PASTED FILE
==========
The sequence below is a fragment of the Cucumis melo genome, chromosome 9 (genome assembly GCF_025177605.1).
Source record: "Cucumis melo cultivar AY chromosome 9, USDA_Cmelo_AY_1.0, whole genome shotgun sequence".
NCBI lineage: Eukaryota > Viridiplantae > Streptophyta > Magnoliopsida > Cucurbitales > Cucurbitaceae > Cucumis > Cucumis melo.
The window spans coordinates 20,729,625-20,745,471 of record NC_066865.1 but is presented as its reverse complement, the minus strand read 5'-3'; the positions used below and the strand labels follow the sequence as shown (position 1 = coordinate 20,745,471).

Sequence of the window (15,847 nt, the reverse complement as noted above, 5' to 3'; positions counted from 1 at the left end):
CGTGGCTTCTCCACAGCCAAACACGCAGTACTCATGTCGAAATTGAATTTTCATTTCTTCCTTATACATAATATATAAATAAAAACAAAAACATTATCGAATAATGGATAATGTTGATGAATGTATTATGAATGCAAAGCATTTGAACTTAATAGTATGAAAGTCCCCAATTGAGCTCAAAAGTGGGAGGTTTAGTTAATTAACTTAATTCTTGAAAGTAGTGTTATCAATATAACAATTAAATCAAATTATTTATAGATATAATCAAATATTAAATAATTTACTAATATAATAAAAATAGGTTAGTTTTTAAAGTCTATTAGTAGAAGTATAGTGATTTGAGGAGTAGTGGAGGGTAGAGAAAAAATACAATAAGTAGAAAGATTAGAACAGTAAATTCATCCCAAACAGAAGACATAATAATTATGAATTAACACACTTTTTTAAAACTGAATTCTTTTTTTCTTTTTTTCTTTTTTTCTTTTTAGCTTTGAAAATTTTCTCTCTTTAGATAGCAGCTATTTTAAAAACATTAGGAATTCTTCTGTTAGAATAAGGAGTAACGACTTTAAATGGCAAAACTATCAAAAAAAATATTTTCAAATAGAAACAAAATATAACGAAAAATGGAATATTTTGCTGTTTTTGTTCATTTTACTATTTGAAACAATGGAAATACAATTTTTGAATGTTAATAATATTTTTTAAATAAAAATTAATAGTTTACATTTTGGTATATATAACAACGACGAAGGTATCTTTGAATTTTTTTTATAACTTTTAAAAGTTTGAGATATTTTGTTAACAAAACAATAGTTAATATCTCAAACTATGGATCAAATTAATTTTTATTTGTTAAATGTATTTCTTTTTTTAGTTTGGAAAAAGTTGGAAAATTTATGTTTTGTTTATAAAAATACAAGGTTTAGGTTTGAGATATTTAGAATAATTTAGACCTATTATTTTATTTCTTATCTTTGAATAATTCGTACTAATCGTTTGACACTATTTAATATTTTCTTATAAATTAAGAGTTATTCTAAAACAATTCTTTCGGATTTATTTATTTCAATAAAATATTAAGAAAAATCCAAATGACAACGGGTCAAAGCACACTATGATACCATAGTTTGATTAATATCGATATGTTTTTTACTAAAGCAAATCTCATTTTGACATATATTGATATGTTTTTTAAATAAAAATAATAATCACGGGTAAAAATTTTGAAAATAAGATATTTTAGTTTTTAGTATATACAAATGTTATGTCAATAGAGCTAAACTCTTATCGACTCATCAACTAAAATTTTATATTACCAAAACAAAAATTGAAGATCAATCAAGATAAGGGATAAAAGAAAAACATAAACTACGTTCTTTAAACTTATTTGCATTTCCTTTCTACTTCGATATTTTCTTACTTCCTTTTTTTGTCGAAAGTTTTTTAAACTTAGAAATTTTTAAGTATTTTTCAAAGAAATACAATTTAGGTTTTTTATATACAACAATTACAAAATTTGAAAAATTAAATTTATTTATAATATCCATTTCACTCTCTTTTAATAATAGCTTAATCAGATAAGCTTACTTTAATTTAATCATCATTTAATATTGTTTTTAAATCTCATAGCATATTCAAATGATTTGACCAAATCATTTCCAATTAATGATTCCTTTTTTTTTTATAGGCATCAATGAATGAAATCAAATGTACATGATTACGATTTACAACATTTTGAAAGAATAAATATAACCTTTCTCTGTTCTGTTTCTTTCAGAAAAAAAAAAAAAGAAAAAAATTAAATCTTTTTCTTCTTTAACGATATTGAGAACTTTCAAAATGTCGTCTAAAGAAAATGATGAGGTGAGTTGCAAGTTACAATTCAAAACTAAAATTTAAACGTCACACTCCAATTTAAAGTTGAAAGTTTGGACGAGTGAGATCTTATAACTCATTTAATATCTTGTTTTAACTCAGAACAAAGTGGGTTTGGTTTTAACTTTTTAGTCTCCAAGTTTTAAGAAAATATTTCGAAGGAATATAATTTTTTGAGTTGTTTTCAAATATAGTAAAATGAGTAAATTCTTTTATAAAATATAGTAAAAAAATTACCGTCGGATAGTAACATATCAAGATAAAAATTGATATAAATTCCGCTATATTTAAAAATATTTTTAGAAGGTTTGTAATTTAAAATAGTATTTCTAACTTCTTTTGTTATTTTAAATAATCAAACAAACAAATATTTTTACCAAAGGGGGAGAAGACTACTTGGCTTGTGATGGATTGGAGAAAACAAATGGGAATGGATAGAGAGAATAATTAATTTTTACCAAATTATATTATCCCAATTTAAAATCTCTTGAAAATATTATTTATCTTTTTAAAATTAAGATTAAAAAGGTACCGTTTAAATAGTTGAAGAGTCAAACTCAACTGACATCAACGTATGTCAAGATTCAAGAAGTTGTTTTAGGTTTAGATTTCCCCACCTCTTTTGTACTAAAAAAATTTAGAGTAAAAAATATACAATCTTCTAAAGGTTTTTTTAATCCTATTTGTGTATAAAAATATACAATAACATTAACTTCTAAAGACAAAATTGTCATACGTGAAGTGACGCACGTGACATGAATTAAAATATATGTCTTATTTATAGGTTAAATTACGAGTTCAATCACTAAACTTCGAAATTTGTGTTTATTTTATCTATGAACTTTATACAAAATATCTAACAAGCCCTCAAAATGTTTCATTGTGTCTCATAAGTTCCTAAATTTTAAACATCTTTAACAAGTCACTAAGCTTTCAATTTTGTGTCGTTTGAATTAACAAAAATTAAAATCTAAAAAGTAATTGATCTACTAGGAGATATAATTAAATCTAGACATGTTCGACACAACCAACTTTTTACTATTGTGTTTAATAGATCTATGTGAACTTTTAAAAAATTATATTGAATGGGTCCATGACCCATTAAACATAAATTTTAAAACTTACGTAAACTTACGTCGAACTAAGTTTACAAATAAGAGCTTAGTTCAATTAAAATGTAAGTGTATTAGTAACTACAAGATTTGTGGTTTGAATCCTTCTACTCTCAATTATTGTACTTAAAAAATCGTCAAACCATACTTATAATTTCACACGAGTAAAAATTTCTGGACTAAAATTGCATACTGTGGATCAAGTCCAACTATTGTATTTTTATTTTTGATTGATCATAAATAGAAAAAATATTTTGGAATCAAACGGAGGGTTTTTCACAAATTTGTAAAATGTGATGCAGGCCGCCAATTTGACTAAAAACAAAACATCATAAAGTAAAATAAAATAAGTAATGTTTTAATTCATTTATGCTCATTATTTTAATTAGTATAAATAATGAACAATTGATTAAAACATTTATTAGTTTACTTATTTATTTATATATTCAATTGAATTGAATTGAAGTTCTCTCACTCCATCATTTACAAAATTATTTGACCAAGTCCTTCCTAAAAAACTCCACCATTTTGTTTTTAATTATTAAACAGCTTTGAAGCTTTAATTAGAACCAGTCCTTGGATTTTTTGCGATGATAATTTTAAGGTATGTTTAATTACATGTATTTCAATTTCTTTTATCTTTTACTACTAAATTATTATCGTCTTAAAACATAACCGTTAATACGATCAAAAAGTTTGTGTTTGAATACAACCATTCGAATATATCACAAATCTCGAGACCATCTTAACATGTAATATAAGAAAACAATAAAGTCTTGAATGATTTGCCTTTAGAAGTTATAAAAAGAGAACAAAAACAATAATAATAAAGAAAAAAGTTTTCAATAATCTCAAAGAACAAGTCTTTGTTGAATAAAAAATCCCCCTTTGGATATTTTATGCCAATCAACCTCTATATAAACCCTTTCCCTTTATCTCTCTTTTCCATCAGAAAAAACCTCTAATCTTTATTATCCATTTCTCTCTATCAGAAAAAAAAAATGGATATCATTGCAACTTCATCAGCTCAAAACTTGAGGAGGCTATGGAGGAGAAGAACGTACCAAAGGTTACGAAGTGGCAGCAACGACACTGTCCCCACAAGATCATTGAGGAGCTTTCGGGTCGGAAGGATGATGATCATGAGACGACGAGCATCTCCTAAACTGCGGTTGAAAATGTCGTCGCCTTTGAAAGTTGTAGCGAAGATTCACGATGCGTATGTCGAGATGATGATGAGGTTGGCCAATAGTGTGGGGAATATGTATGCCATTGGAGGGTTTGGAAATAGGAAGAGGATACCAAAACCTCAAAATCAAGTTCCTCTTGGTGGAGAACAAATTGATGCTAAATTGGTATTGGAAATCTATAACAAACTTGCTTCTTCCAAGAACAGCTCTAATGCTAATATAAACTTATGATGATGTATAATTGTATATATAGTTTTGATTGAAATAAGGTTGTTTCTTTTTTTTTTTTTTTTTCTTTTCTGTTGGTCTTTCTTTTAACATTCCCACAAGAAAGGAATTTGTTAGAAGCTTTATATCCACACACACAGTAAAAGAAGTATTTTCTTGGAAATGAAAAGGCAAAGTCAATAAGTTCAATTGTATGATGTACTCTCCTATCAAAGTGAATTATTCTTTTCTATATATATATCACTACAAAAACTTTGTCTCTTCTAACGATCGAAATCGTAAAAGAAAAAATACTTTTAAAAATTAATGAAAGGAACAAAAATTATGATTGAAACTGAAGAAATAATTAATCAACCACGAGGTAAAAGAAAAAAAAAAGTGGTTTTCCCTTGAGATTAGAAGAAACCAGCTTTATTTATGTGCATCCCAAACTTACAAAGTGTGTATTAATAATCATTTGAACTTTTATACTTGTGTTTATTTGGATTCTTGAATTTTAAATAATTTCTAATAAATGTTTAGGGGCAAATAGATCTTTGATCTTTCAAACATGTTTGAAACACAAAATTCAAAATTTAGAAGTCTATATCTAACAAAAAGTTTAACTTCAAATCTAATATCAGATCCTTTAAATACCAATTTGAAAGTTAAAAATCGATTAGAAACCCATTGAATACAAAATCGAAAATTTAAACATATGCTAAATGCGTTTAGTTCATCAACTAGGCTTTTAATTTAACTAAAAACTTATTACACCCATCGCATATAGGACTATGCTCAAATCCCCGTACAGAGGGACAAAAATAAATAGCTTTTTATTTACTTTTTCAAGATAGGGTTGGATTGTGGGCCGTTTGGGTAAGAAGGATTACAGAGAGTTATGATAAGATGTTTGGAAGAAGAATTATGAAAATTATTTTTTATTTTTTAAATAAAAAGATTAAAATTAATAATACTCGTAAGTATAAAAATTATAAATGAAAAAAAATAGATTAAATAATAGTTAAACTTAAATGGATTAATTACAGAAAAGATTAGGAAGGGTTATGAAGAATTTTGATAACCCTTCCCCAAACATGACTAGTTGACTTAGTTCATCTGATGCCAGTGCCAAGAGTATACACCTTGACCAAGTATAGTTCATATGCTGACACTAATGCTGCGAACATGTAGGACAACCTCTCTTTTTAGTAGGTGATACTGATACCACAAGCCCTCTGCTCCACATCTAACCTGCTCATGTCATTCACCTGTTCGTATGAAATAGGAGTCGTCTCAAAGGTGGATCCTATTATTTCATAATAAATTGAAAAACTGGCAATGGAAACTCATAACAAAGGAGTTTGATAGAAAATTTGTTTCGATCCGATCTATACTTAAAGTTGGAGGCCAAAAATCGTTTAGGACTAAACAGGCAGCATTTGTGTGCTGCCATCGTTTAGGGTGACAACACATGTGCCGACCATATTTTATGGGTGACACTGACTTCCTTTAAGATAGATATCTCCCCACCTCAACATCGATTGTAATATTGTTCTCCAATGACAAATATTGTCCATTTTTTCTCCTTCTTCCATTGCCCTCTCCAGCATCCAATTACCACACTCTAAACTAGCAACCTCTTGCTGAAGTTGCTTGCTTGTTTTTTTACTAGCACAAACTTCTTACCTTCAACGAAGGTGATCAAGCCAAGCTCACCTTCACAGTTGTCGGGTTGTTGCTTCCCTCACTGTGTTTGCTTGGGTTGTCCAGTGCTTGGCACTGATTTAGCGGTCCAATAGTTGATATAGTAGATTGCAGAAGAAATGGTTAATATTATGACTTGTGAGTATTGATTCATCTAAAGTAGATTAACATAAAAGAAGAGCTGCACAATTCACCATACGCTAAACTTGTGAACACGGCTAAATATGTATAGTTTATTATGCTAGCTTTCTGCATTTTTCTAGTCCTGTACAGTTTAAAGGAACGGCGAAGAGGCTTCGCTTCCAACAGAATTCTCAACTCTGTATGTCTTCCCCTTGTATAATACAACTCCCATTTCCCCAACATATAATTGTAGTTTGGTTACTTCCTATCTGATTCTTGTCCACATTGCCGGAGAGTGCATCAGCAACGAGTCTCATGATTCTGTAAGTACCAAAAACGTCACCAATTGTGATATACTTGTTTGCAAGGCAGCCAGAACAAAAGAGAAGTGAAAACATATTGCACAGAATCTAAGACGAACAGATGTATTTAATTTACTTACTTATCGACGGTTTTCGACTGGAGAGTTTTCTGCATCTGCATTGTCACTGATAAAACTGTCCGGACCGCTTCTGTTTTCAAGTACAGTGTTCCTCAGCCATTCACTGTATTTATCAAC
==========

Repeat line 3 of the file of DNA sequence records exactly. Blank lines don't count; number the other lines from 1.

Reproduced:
NCBI lineage: Eukaryota > Viridiplantae > Streptophyta > Magnoliopsida > Cucurbitales > Cucurbitaceae > Cucumis > Cucumis melo.